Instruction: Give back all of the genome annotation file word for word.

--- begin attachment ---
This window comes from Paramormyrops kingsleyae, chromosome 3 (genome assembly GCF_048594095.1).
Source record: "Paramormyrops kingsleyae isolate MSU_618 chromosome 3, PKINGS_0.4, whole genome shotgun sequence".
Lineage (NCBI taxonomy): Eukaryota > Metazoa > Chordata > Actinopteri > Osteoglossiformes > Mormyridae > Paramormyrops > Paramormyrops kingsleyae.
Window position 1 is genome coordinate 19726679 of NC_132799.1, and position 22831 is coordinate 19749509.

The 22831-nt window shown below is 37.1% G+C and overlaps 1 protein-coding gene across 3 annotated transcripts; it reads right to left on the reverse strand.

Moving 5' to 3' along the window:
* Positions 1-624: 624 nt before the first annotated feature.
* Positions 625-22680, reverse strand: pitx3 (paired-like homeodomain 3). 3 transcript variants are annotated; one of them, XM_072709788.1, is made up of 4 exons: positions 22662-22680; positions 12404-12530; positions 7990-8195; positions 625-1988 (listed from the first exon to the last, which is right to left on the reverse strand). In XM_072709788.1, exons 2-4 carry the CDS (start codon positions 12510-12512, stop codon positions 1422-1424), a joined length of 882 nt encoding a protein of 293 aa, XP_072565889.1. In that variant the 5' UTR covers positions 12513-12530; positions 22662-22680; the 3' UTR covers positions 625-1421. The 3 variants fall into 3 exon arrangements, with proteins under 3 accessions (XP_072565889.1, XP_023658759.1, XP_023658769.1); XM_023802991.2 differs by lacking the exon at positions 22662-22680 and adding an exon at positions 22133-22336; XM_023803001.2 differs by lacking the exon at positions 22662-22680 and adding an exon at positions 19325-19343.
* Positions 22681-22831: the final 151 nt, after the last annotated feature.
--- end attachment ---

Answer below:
This window comes from Paramormyrops kingsleyae, chromosome 3 (genome assembly GCF_048594095.1).
Source record: "Paramormyrops kingsleyae isolate MSU_618 chromosome 3, PKINGS_0.4, whole genome shotgun sequence".
Lineage (NCBI taxonomy): Eukaryota > Metazoa > Chordata > Actinopteri > Osteoglossiformes > Mormyridae > Paramormyrops > Paramormyrops kingsleyae.
Window position 1 is genome coordinate 19726679 of NC_132799.1, and position 22831 is coordinate 19749509.

The 22831-nt window shown below is 37.1% G+C and overlaps 1 protein-coding gene across 3 annotated transcripts; it reads right to left on the reverse strand.

Moving 5' to 3' along the window:
* Positions 1-624: 624 nt before the first annotated feature.
* Positions 625-22680, reverse strand: pitx3 (paired-like homeodomain 3). 3 transcript variants are annotated; one of them, XM_072709788.1, is made up of 4 exons: positions 22662-22680; positions 12404-12530; positions 7990-8195; positions 625-1988 (listed from the first exon to the last, which is right to left on the reverse strand). In XM_072709788.1, exons 2-4 carry the CDS (start codon positions 12510-12512, stop codon positions 1422-1424), a joined length of 882 nt encoding a protein of 293 aa, XP_072565889.1. In that variant the 5' UTR covers positions 12513-12530; positions 22662-22680; the 3' UTR covers positions 625-1421. The 3 variants fall into 3 exon arrangements, with proteins under 3 accessions (XP_072565889.1, XP_023658759.1, XP_023658769.1); XM_023802991.2 differs by lacking the exon at positions 22662-22680 and adding an exon at positions 22133-22336; XM_023803001.2 differs by lacking the exon at positions 22662-22680 and adding an exon at positions 19325-19343.
* Positions 22681-22831: the final 151 nt, after the last annotated feature.